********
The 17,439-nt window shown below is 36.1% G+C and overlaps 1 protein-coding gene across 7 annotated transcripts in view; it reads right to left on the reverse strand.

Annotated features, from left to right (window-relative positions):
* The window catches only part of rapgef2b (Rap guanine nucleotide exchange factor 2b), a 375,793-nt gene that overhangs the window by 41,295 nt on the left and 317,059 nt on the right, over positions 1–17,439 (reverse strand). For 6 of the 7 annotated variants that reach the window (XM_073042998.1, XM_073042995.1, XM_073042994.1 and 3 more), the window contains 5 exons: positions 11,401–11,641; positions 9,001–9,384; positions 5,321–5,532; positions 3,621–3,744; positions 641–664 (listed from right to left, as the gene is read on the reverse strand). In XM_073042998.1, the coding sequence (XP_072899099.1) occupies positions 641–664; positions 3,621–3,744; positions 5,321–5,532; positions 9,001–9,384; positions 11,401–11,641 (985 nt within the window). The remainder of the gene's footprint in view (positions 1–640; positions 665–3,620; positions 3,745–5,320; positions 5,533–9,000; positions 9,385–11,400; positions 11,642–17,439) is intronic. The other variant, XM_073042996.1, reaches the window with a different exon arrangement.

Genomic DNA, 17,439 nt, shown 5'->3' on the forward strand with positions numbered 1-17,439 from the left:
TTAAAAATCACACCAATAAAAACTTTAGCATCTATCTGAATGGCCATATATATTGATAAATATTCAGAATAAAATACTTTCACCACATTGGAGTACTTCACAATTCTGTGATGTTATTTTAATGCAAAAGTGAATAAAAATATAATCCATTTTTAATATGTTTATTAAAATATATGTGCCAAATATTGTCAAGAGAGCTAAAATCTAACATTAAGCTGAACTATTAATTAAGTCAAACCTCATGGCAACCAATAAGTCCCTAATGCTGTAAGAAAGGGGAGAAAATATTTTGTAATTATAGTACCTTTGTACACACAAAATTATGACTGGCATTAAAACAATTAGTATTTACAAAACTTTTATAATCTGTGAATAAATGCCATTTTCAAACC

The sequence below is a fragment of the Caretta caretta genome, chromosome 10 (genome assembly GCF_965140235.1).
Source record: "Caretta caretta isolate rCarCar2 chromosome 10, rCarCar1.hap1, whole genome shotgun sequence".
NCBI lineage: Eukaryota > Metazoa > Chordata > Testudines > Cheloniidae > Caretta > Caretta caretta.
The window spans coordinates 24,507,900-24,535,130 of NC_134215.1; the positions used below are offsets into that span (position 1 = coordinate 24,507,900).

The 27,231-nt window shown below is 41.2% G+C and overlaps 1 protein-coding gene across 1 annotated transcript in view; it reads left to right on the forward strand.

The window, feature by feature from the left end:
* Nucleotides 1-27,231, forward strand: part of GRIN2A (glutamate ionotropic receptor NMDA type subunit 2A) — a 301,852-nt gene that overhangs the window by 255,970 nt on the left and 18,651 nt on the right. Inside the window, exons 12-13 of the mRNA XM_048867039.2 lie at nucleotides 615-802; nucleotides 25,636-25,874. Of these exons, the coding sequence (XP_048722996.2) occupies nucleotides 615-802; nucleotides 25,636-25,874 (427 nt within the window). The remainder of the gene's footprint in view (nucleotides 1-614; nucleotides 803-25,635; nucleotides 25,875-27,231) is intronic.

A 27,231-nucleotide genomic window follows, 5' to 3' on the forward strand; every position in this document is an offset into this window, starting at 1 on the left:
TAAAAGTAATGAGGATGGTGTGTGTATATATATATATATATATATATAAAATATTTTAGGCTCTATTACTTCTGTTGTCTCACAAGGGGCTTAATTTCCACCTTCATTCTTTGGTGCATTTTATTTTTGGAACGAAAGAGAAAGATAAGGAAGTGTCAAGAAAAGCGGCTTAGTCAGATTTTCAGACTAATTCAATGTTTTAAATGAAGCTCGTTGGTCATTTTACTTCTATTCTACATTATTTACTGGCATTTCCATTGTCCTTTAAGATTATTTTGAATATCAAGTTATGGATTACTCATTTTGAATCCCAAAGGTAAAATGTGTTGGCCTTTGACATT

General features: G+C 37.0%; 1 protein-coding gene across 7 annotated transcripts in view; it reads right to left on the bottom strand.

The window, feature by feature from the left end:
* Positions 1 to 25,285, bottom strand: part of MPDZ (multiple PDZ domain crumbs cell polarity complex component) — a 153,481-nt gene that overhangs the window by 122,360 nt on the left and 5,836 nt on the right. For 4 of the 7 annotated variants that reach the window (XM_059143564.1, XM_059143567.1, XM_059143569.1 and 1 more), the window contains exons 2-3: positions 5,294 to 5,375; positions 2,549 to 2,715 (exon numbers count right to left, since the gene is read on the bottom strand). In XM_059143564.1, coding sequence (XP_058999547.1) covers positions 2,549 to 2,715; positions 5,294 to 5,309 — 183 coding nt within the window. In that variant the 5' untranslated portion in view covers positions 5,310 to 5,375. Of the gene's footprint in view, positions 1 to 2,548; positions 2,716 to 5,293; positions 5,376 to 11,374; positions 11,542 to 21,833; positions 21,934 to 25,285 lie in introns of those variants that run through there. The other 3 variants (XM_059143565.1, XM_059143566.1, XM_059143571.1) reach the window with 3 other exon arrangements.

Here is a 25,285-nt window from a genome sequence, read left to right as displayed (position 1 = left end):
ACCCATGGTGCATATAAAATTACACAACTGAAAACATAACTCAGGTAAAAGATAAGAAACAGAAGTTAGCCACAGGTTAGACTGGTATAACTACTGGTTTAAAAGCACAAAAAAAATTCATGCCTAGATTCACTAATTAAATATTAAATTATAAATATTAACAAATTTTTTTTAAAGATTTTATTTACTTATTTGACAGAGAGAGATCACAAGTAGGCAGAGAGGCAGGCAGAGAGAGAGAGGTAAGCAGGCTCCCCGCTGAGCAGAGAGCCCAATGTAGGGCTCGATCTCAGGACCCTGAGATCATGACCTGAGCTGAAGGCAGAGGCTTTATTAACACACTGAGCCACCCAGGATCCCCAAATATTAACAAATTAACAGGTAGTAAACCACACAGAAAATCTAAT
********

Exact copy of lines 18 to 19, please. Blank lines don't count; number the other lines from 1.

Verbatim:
Here is a 25,285-nt window from a genome sequence, read left to right as displayed (position 1 = left end):
ACCCATGGTGCATATAAAATTACACAACTGAAAACATAACTCAGGTAAAAGATAAGAAACAGAAGTTAGCCACAGGTTAGACTGGTATAACTACTGGTTTAAAAGCACAAAAAAAATTCATGCCTAGATTCACTAATTAAATATTAAATTATAAATATTAACAAATTTTTTTTAAAGATTTTATTTACTTATTTGACAGAGAGAGATCACAAGTAGGCAGAGAGGCAGGCAGAGAGAGAGAGGTAAGCAGGCTCCCCGCTGAGCAGAGAGCCCAATGTAGGGCTCGATCTCAGGACCCTGAGATCATGACCTGAGCTGAAGGCAGAGGCTTTATTAACACACTGAGCCACCCAGGATCCCCAAATATTAACAAATTAACAGGTAGTAAACCACACAGAAAATCTAAT